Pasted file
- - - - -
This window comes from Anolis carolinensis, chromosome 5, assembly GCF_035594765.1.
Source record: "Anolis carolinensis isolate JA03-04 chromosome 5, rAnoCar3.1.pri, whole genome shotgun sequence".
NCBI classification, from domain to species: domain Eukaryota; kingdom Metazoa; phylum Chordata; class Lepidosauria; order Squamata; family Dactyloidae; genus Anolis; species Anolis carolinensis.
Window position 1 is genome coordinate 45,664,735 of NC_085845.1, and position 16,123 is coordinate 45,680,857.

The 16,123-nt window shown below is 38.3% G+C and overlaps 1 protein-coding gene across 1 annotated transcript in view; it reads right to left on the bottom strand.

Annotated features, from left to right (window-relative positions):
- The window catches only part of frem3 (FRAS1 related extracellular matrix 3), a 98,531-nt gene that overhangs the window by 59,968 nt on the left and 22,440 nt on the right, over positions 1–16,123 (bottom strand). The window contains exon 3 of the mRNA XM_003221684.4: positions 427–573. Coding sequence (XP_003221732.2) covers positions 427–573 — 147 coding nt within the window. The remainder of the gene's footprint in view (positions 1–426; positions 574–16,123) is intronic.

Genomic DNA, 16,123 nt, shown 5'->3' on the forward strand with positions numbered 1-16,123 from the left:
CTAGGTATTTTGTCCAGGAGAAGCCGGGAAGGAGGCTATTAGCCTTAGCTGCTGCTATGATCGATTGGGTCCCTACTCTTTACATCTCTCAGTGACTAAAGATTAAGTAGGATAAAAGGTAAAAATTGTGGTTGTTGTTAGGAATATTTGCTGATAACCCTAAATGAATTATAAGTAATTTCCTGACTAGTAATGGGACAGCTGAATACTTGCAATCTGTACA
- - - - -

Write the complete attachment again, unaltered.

This window comes from Anolis carolinensis, chromosome 5, assembly GCF_035594765.1.
Source record: "Anolis carolinensis isolate JA03-04 chromosome 5, rAnoCar3.1.pri, whole genome shotgun sequence".
NCBI classification, from domain to species: domain Eukaryota; kingdom Metazoa; phylum Chordata; class Lepidosauria; order Squamata; family Dactyloidae; genus Anolis; species Anolis carolinensis.
Window position 1 is genome coordinate 45,664,735 of NC_085845.1, and position 16,123 is coordinate 45,680,857.

The 16,123-nt window shown below is 38.3% G+C and overlaps 1 protein-coding gene across 1 annotated transcript in view; it reads right to left on the bottom strand.

Annotated features, from left to right (window-relative positions):
- The window catches only part of frem3 (FRAS1 related extracellular matrix 3), a 98,531-nt gene that overhangs the window by 59,968 nt on the left and 22,440 nt on the right, over positions 1–16,123 (bottom strand). The window contains exon 3 of the mRNA XM_003221684.4: positions 427–573. Coding sequence (XP_003221732.2) covers positions 427–573 — 147 coding nt within the window. The remainder of the gene's footprint in view (positions 1–426; positions 574–16,123) is intronic.

Genomic DNA, 16,123 nt, shown 5'->3' on the forward strand with positions numbered 1-16,123 from the left:
CTAGGTATTTTGTCCAGGAGAAGCCGGGAAGGAGGCTATTAGCCTTAGCTGCTGCTATGATCGATTGGGTCCCTACTCTTTACATCTCTCAGTGACTAAAGATTAAGTAGGATAAAAGGTAAAAATTGTGGTTGTTGTTAGGAATATTTGCTGATAACCCTAAATGAATTATAAGTAATTTCCTGACTAGTAATGGGACAGCTGAATACTTGCAATCTGTACA